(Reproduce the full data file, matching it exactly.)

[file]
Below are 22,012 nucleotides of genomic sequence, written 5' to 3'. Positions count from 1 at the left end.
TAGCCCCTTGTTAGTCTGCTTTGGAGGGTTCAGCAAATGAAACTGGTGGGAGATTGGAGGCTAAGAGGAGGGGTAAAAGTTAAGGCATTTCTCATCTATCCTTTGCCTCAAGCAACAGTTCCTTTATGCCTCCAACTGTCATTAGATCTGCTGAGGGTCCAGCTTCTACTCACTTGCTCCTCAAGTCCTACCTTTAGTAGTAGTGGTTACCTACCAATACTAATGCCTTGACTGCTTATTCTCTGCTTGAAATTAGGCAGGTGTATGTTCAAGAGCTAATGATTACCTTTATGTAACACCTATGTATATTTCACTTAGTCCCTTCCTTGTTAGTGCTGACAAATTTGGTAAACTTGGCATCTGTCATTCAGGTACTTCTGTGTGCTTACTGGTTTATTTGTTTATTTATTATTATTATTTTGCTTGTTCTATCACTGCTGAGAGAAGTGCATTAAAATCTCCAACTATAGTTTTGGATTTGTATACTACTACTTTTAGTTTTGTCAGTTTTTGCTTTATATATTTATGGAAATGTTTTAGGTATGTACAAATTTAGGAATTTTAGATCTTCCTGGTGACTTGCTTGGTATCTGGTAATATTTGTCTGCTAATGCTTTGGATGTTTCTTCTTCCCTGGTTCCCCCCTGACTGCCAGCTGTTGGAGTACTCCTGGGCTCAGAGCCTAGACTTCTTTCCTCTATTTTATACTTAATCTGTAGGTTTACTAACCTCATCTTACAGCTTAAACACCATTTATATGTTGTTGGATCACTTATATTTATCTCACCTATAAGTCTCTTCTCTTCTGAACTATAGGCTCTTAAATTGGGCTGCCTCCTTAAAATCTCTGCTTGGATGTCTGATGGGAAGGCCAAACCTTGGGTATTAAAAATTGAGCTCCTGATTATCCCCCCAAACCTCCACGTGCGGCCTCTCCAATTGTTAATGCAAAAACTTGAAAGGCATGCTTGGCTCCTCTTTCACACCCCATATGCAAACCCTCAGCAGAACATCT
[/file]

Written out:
Below are 22,012 nucleotides of genomic sequence, written 5' to 3'. Positions count from 1 at the left end.
TAGCCCCTTGTTAGTCTGCTTTGGAGGGTTCAGCAAATGAAACTGGTGGGAGATTGGAGGCTAAGAGGAGGGGTAAAAGTTAAGGCATTTCTCATCTATCCTTTGCCTCAAGCAACAGTTCCTTTATGCCTCCAACTGTCATTAGATCTGCTGAGGGTCCAGCTTCTACTCACTTGCTCCTCAAGTCCTACCTTTAGTAGTAGTGGTTACCTACCAATACTAATGCCTTGACTGCTTATTCTCTGCTTGAAATTAGGCAGGTGTATGTTCAAGAGCTAATGATTACCTTTATGTAACACCTATGTATATTTCACTTAGTCCCTTCCTTGTTAGTGCTGACAAATTTGGTAAACTTGGCATCTGTCATTCAGGTACTTCTGTGTGCTTACTGGTTTATTTGTTTATTTATTATTATTATTTTGCTTGTTCTATCACTGCTGAGAGAAGTGCATTAAAATCTCCAACTATAGTTTTGGATTTGTATACTACTACTTTTAGTTTTGTCAGTTTTTGCTTTATATATTTATGGAAATGTTTTAGGTATGTACAAATTTAGGAATTTTAGATCTTCCTGGTGACTTGCTTGGTATCTGGTAATATTTGTCTGCTAATGCTTTGGATGTTTCTTCTTCCCTGGTTCCCCCCTGACTGCCAGCTGTTGGAGTACTCCTGGGCTCAGAGCCTAGACTTCTTTCCTCTATTTTATACTTAATCTGTAGGTTTACTAACCTCATCTTACAGCTTAAACACCATTTATATGTTGTTGGATCACTTATATTTATCTCACCTATAAGTCTCTTCTCTTCTGAACTATAGGCTCTTAAATTGGGCTGCCTCCTTAAAATCTCTGCTTGGATGTCTGATGGGAAGGCCAAACCTTGGGTATTAAAAATTGAGCTCCTGATTATCCCCCCAAACCTCCACGTGCGGCCTCTCCAATTGTTAATGCAAAAACTTGAAAGGCATGCTTGGCTCCTCTTTCACACCCCATATGCAAACCCTCAGCAGAACATCT